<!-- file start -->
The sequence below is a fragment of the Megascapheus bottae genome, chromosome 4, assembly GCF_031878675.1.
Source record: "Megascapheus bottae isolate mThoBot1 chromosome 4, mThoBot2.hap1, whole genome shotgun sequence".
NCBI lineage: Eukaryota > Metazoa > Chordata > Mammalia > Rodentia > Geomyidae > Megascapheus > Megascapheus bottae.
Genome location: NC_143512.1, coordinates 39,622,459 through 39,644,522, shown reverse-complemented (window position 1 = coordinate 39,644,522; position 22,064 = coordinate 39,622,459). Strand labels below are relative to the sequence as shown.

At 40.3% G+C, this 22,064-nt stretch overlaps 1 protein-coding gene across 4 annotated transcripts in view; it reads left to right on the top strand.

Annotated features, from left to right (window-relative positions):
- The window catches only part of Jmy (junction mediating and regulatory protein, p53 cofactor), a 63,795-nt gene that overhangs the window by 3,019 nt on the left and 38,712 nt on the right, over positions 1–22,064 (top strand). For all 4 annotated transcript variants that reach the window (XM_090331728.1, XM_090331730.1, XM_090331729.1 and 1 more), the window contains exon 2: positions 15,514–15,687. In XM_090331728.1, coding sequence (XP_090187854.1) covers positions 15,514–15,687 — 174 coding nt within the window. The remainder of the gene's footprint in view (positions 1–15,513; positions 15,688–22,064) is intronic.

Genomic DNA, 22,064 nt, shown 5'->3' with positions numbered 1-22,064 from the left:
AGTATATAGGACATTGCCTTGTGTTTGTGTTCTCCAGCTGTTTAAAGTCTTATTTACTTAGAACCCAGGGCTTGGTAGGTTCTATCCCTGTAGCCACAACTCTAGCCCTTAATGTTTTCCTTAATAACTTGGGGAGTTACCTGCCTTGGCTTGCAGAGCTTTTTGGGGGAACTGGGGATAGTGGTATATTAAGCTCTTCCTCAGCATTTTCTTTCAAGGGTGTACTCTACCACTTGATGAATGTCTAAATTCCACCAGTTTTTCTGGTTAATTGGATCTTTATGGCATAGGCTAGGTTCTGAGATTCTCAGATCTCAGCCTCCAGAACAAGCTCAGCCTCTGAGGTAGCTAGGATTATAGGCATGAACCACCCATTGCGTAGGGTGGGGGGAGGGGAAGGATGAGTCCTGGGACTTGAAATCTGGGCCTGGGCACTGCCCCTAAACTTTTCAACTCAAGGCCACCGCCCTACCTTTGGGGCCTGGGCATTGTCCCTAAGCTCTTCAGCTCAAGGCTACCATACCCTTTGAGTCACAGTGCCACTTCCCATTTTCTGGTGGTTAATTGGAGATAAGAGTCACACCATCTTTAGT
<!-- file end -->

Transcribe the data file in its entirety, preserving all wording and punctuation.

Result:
The sequence below is a fragment of the Megascapheus bottae genome, chromosome 4, assembly GCF_031878675.1.
Source record: "Megascapheus bottae isolate mThoBot1 chromosome 4, mThoBot2.hap1, whole genome shotgun sequence".
NCBI lineage: Eukaryota > Metazoa > Chordata > Mammalia > Rodentia > Geomyidae > Megascapheus > Megascapheus bottae.
Genome location: NC_143512.1, coordinates 39,622,459 through 39,644,522, shown reverse-complemented (window position 1 = coordinate 39,644,522; position 22,064 = coordinate 39,622,459). Strand labels below are relative to the sequence as shown.

At 40.3% G+C, this 22,064-nt stretch overlaps 1 protein-coding gene across 4 annotated transcripts in view; it reads left to right on the top strand.

Annotated features, from left to right (window-relative positions):
- The window catches only part of Jmy (junction mediating and regulatory protein, p53 cofactor), a 63,795-nt gene that overhangs the window by 3,019 nt on the left and 38,712 nt on the right, over positions 1–22,064 (top strand). For all 4 annotated transcript variants that reach the window (XM_090331728.1, XM_090331730.1, XM_090331729.1 and 1 more), the window contains exon 2: positions 15,514–15,687. In XM_090331728.1, coding sequence (XP_090187854.1) covers positions 15,514–15,687 — 174 coding nt within the window. The remainder of the gene's footprint in view (positions 1–15,513; positions 15,688–22,064) is intronic.

Genomic DNA, 22,064 nt, shown 5'->3' with positions numbered 1-22,064 from the left:
AGTATATAGGACATTGCCTTGTGTTTGTGTTCTCCAGCTGTTTAAAGTCTTATTTACTTAGAACCCAGGGCTTGGTAGGTTCTATCCCTGTAGCCACAACTCTAGCCCTTAATGTTTTCCTTAATAACTTGGGGAGTTACCTGCCTTGGCTTGCAGAGCTTTTTGGGGGAACTGGGGATAGTGGTATATTAAGCTCTTCCTCAGCATTTTCTTTCAAGGGTGTACTCTACCACTTGATGAATGTCTAAATTCCACCAGTTTTTCTGGTTAATTGGATCTTTATGGCATAGGCTAGGTTCTGAGATTCTCAGATCTCAGCCTCCAGAACAAGCTCAGCCTCTGAGGTAGCTAGGATTATAGGCATGAACCACCCATTGCGTAGGGTGGGGGGAGGGGAAGGATGAGTCCTGGGACTTGAAATCTGGGCCTGGGCACTGCCCCTAAACTTTTCAACTCAAGGCCACCGCCCTACCTTTGGGGCCTGGGCATTGTCCCTAAGCTCTTCAGCTCAAGGCTACCATACCCTTTGAGTCACAGTGCCACTTCCCATTTTCTGGTGGTTAATTGGAGATAAGAGTCACACCATCTTTAGT